If your goals are reasonable under the totality of circumstances, if you do not overly insult the other party or parent, if that other party or parent is also reasonable in her/his goals and if she/he does not overly insult you, either, then it is very possible that your case can be resolved through confidential settlement negotiations:
- Mediators may be involved, or the negotiations may be directly between the parties or attorneys or any combination thereof.
- Sometimes a case is only partially settled, and a trial is required upon the unresolved issues.
- Sometimes a situation is settled just before the contested trial or Court hearing begins, or after the hearing has begun.
- The Rules of Colorado Evidence, Rule 408, provides that what goes on in settlement discussions is confidential and generally may not be used by either party or his/her attorney against the other.
- Additional rules of confidentiality pertain to Mediation.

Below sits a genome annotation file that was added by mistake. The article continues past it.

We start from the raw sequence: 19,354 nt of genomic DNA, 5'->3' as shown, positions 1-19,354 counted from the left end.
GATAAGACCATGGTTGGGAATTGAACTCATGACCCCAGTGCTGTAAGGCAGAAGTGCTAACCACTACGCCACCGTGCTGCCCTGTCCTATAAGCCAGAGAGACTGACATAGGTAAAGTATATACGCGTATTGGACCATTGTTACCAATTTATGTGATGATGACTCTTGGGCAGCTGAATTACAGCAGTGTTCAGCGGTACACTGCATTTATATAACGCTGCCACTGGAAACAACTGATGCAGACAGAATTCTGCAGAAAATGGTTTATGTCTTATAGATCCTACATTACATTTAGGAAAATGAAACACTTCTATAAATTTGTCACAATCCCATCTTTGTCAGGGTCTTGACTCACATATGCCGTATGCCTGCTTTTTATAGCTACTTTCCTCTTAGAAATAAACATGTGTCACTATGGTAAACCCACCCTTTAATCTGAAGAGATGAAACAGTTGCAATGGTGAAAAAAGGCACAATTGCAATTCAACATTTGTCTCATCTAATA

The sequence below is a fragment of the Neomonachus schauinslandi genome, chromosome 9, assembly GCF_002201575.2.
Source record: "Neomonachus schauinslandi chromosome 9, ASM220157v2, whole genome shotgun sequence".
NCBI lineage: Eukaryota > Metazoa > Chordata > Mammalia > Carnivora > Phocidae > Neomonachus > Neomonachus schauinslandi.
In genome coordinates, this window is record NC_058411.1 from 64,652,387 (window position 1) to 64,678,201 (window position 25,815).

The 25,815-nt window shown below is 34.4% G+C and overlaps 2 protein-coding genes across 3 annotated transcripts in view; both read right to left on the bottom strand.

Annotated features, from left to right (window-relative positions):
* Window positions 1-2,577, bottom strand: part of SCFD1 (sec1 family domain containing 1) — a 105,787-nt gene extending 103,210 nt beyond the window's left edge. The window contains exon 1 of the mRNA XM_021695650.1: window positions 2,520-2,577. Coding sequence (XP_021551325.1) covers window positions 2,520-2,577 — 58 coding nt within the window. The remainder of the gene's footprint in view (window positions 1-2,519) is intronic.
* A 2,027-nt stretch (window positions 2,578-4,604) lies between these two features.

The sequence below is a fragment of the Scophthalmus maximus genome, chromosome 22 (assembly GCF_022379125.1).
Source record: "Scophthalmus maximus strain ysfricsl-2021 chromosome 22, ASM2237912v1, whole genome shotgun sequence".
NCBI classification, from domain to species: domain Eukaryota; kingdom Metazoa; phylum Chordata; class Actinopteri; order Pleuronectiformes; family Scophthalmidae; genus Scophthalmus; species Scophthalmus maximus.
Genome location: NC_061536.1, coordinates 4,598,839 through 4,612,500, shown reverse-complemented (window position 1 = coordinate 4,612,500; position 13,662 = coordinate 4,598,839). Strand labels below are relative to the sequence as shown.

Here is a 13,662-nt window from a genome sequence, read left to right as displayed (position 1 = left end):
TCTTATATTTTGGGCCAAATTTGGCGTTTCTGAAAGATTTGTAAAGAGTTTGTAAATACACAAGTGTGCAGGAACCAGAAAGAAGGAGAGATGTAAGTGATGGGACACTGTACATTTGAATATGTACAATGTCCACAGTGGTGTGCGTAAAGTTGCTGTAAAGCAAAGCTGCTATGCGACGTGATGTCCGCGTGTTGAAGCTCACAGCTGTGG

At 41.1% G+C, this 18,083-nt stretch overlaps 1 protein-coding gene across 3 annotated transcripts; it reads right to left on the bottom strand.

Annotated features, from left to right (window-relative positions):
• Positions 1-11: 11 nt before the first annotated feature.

- And the Colorado Revised Statutes, Section 14-10-112, which part of Colorado’s Uniform Dissolution of Marriage Act, encourages parties and parents to enter into Separation Agreements “to promote the amicable settlement of disputes ….” If these Agreements, including a Parenting Plan if there are children, are properly prepared and mutually agreed, then the Court should enter them as its Orders in your Family Law case. Be forewarned, however, as the Court is increasingly required to independently determine that neither party is strong-arming the other.
Please take note the number of “if’s” above. Settlement is a delicate process of give and take, and it only takes one party or parent to prevent resolution. Both need to realize that settlement affords them an opportunity to reach better decisions than are often made by a Judge or Magistrate at trial, and avoid some of the financial and emotional costs of litigation. Both need to see the advantage to re-defining how their particular passage through Family Law shall be.